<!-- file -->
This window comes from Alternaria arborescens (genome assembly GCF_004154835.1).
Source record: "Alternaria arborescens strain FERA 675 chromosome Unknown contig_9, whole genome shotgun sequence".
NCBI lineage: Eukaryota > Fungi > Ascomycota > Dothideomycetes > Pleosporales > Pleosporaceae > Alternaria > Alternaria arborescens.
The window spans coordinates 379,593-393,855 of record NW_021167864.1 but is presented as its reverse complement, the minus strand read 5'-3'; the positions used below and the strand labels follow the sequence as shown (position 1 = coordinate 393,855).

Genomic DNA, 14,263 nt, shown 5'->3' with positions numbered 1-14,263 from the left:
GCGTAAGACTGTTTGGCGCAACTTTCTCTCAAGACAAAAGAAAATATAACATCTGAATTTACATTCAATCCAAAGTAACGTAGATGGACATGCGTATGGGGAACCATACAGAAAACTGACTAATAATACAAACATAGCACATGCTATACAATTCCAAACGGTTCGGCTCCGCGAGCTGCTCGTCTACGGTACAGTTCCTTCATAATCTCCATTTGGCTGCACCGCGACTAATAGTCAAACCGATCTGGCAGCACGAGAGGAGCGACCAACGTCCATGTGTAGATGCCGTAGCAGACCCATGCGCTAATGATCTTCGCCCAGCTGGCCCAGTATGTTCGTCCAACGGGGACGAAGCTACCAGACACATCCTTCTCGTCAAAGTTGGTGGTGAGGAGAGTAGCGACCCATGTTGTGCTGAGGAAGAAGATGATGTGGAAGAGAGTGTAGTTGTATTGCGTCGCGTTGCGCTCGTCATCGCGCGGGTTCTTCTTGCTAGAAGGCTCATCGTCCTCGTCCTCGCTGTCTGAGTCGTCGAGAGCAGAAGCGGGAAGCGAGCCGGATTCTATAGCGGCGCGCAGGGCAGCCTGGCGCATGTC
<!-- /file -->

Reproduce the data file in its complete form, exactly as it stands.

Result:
This window comes from Alternaria arborescens (genome assembly GCF_004154835.1).
Source record: "Alternaria arborescens strain FERA 675 chromosome Unknown contig_9, whole genome shotgun sequence".
NCBI lineage: Eukaryota > Fungi > Ascomycota > Dothideomycetes > Pleosporales > Pleosporaceae > Alternaria > Alternaria arborescens.
The window spans coordinates 379,593-393,855 of record NW_021167864.1 but is presented as its reverse complement, the minus strand read 5'-3'; the positions used below and the strand labels follow the sequence as shown (position 1 = coordinate 393,855).

Genomic DNA, 14,263 nt, shown 5'->3' with positions numbered 1-14,263 from the left:
GCGTAAGACTGTTTGGCGCAACTTTCTCTCAAGACAAAAGAAAATATAACATCTGAATTTACATTCAATCCAAAGTAACGTAGATGGACATGCGTATGGGGAACCATACAGAAAACTGACTAATAATACAAACATAGCACATGCTATACAATTCCAAACGGTTCGGCTCCGCGAGCTGCTCGTCTACGGTACAGTTCCTTCATAATCTCCATTTGGCTGCACCGCGACTAATAGTCAAACCGATCTGGCAGCACGAGAGGAGCGACCAACGTCCATGTGTAGATGCCGTAGCAGACCCATGCGCTAATGATCTTCGCCCAGCTGGCCCAGTATGTTCGTCCAACGGGGACGAAGCTACCAGACACATCCTTCTCGTCAAAGTTGGTGGTGAGGAGAGTAGCGACCCATGTTGTGCTGAGGAAGAAGATGATGTGGAAGAGAGTGTAGTTGTATTGCGTCGCGTTGCGCTCGTCATCGCGCGGGTTCTTCTTGCTAGAAGGCTCATCGTCCTCGTCCTCGCTGTCTGAGTCGTCGAGAGCAGAAGCGGGAAGCGAGCCGGATTCTATAGCGGCGCGCAGGGCAGCCTGGCGCATGTC